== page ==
Showing posts from August, 2008

Addendum to the Elevator People

In the past couple of weeks, I've come across two addendums to my Elevator People article that I did awhile back. Addendum # 1 - The "Chain of Consciousness Elevator Rider" - this is the guy who seems to consider himself to be the liason to all non-elevator riders across the world who have frequented a CJC elevator. He speaks his mind within the Nanosecond that the thought crosses it. Some examples: "Boy, this elevator is crowded." "Looks like we're going to be stopping on every floor." "There's no personal space around here!" "Huh. This elevator doesn't go all the way up to twelve." "Guess we'll be crossing over at 10!" Thanks man, but if we wanted commentary in our morning routine, we'd be TIVOing John Madden. Addendum # 2 - The "Play It Off" Guy - this is the guy that accidentally stepped onto the elevator that's going down when he needed to be going up. He plays it cool and does

Coming Soon

Over the next couple of weeks, I plan to start doing a profile on each of the contested criminal court races that are going to be on the November ballot. My idea is to start with the 174 th District Court race and then work all my way up through the 351st race, and finish off with the race for District Attorney (maybe by then, my constantly-changing opinion on that race will have stabilized). I will probably do a preliminary article about what I know about the candidates and then toss it to you guys for your comments. If you have something that you think ought to be included in the article itself, e-mail me off-blog and I'll take a look at it. In the meantime, have a good Sunday!

Trial Insomnia

I've never been a lawyer that suffered from much trial anxiety. I really enjoy being in trial, actually. I love voir dire. I like the feeling of getting stuff done with every witness I get on and off the stand -- every exhibit that makes it out of my trial notebook and into evidence. I live to do closing arguments. Trial isn't a traumatic experience for me. Except if something wakes me up in the middle of the night. Don't get me wrong. I'm not talking about not being able to go to sleep, or even waking up in the middle of the night due to trial stress. I'm just talking about something waking me up in the middle of the night -- the dog, the cell phone, the kiddo. Anything. Because, if I wake up, there's something about my brain that says "Oh! You're up! Time to start thinking about trial!" And once that happens, there's no going back to sleep. It's amazing how many small problems seem magnified in the middle of the night: "Did

Jolanda Jones to the Rescue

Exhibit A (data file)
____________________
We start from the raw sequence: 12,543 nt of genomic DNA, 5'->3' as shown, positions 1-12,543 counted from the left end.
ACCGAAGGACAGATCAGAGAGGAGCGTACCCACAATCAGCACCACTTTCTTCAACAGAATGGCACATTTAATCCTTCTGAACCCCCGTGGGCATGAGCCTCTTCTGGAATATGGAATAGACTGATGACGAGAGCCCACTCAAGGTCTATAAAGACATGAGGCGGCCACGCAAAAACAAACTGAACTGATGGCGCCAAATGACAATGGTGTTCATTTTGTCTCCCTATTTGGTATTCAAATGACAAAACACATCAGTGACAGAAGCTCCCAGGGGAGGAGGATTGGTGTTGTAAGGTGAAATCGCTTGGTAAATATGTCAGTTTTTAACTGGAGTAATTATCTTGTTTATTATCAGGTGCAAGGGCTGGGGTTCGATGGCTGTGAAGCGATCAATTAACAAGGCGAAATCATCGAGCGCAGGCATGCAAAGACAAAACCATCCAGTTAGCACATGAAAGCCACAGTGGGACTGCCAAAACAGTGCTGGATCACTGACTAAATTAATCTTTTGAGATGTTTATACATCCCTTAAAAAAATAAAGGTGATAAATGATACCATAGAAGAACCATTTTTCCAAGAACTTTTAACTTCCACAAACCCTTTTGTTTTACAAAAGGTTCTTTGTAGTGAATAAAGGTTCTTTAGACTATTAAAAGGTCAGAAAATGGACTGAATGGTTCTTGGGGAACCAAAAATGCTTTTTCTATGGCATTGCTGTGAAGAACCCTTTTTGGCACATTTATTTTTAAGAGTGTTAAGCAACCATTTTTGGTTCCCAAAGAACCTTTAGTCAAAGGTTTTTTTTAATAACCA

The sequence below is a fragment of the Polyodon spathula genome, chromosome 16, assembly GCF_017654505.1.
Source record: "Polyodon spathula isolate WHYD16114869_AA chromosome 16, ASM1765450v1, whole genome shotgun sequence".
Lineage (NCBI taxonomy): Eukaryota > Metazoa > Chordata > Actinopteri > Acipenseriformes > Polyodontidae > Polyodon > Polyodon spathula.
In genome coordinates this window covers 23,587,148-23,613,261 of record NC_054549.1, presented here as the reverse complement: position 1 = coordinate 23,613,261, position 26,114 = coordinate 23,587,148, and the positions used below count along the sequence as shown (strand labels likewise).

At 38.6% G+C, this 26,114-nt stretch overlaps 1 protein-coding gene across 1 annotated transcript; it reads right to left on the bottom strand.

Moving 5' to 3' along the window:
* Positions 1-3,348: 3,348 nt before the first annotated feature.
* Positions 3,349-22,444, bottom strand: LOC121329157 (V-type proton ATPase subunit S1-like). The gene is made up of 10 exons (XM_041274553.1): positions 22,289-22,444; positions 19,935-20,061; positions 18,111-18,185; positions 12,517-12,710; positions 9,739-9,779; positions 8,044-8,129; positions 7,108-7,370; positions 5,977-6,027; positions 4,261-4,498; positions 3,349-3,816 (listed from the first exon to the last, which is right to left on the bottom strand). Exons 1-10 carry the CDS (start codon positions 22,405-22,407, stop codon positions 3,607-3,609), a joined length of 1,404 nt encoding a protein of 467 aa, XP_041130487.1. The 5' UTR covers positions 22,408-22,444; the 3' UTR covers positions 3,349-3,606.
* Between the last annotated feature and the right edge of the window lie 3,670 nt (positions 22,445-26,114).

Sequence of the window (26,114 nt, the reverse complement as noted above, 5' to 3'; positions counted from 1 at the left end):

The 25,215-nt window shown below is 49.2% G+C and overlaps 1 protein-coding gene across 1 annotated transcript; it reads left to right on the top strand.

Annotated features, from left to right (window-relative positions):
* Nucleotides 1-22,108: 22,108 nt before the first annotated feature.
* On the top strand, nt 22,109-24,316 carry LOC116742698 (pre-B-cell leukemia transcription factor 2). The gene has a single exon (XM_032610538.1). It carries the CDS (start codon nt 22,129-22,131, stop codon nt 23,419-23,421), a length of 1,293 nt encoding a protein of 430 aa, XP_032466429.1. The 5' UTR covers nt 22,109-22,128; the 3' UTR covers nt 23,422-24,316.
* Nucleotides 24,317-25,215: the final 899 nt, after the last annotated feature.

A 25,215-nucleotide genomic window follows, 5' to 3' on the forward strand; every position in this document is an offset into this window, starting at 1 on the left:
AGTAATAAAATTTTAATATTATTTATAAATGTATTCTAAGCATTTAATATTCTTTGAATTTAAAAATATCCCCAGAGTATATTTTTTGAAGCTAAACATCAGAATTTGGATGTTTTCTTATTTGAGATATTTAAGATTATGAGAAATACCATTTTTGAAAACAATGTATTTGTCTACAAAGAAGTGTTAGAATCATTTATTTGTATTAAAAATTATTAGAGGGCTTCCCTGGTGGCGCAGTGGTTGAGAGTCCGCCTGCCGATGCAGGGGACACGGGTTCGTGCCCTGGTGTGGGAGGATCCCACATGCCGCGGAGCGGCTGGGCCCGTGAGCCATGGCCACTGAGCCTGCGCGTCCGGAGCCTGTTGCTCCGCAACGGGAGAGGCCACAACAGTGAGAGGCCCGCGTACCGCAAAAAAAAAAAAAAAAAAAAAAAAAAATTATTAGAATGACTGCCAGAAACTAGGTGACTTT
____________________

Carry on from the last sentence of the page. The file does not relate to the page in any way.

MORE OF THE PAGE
I was driving along the Westpark Tollroad this afternoon, when I noticed that there were numerous pylons along the raised exit that merges it into Highway 59. I figured there had probably been an accident over the weekend, but didn't give it much thought otherwise. Imagine my surprise this evening when I was watching Fox 26 and saw this story explaining what had happened there . A few days ago, I wrote that my friend, Jolanda was a conflict addict . At the time, I didn't realize that the Conflict Addiction included running into a burning car! A lot of us wonder what we would do if faced with a situation like the one Jolanda and her son were faced with over the weekend. I know we would all like to think we would have done the same thing. But, I guess until we have a burning car with someone trapped in it sitting right in front of us, we will never know how we would perform. I know that Jolanda gets a lot of flack for the things she says and the things she does, but on t

Stupid Elevator People

The following ten people are the ones that elevator riders at the Harris County Criminal Justice Center deal with everyday -- much to their chagrin: 10. The "Going Up?" Guy- this is the person who clearly never learned how to read the basic signs of up and down. There are two bulbs on the side of every elevator, dude. If the top one is lit up, that means the elevator is going up. If the bottom one is lit, it's going down. Please don't step on the elevator, hold the door open, and then poll the other occupants as to whether the elevator is going up or down. If you were dumb enough to get on the elevator without looking, just enjoy the ride (up or down). 9. The Klingon Solo Talker - I love technology, but I've yet to jump on the Bluetooth Device phenomenon. The Klingon Solo Talker is the guy (yes, Kevin Howard and Don Hecker , I'm talking about you) who has the futuristic device in his ear and proceeds to have a one sided conversation in the elevator that nobod

The Secret to Winning: AKA What the Hell is a Meme?